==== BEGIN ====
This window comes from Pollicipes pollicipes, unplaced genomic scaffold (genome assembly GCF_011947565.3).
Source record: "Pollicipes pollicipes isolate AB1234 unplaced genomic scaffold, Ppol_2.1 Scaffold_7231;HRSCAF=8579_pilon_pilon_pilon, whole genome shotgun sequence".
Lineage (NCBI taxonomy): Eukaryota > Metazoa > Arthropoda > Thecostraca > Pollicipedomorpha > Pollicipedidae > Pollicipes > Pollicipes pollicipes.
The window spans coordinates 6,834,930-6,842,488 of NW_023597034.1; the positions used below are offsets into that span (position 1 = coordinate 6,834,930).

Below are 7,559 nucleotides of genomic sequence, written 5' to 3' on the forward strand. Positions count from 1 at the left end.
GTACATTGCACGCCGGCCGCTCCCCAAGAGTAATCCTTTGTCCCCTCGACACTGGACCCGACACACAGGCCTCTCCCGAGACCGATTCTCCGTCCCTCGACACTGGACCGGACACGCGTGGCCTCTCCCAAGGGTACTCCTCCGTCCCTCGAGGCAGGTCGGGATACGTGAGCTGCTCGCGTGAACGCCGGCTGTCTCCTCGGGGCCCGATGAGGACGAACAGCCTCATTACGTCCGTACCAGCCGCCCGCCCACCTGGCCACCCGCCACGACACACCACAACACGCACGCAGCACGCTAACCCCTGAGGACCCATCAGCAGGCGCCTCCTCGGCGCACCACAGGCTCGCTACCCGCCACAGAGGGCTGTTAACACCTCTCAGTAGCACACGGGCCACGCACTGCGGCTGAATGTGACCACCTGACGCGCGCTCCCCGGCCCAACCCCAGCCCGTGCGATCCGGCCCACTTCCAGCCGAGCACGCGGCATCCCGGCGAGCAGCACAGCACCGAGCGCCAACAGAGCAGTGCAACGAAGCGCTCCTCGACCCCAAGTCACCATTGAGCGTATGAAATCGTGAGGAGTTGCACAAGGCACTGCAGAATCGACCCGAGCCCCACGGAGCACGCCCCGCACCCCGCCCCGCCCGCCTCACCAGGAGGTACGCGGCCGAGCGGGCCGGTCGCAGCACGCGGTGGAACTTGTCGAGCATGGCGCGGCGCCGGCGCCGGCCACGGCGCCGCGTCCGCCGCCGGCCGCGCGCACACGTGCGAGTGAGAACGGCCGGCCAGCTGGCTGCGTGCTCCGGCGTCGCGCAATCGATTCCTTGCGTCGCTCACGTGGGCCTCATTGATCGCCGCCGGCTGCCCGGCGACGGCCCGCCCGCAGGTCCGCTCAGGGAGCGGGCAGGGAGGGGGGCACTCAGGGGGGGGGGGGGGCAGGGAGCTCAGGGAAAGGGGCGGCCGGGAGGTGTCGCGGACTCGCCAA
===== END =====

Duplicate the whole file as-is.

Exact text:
This window comes from Pollicipes pollicipes, unplaced genomic scaffold (genome assembly GCF_011947565.3).
Source record: "Pollicipes pollicipes isolate AB1234 unplaced genomic scaffold, Ppol_2.1 Scaffold_7231;HRSCAF=8579_pilon_pilon_pilon, whole genome shotgun sequence".
Lineage (NCBI taxonomy): Eukaryota > Metazoa > Arthropoda > Thecostraca > Pollicipedomorpha > Pollicipedidae > Pollicipes > Pollicipes pollicipes.
The window spans coordinates 6,834,930-6,842,488 of NW_023597034.1; the positions used below are offsets into that span (position 1 = coordinate 6,834,930).

Below are 7,559 nucleotides of genomic sequence, written 5' to 3' on the forward strand. Positions count from 1 at the left end.
GTACATTGCACGCCGGCCGCTCCCCAAGAGTAATCCTTTGTCCCCTCGACACTGGACCCGACACACAGGCCTCTCCCGAGACCGATTCTCCGTCCCTCGACACTGGACCGGACACGCGTGGCCTCTCCCAAGGGTACTCCTCCGTCCCTCGAGGCAGGTCGGGATACGTGAGCTGCTCGCGTGAACGCCGGCTGTCTCCTCGGGGCCCGATGAGGACGAACAGCCTCATTACGTCCGTACCAGCCGCCCGCCCACCTGGCCACCCGCCACGACACACCACAACACGCACGCAGCACGCTAACCCCTGAGGACCCATCAGCAGGCGCCTCCTCGGCGCACCACAGGCTCGCTACCCGCCACAGAGGGCTGTTAACACCTCTCAGTAGCACACGGGCCACGCACTGCGGCTGAATGTGACCACCTGACGCGCGCTCCCCGGCCCAACCCCAGCCCGTGCGATCCGGCCCACTTCCAGCCGAGCACGCGGCATCCCGGCGAGCAGCACAGCACCGAGCGCCAACAGAGCAGTGCAACGAAGCGCTCCTCGACCCCAAGTCACCATTGAGCGTATGAAATCGTGAGGAGTTGCACAAGGCACTGCAGAATCGACCCGAGCCCCACGGAGCACGCCCCGCACCCCGCCCCGCCCGCCTCACCAGGAGGTACGCGGCCGAGCGGGCCGGTCGCAGCACGCGGTGGAACTTGTCGAGCATGGCGCGGCGCCGGCGCCGGCCACGGCGCCGCGTCCGCCGCCGGCCGCGCGCACACGTGCGAGTGAGAACGGCCGGCCAGCTGGCTGCGTGCTCCGGCGTCGCGCAATCGATTCCTTGCGTCGCTCACGTGGGCCTCATTGATCGCCGCCGGCTGCCCGGCGACGGCCCGCCCGCAGGTCCGCTCAGGGAGCGGGCAGGGAGGGGGGCACTCAGGGGGGGGGGGGGGCAGGGAGCTCAGGGAAAGGGGCGGCCGGGAGGTGTCGCGGACTCGCCAA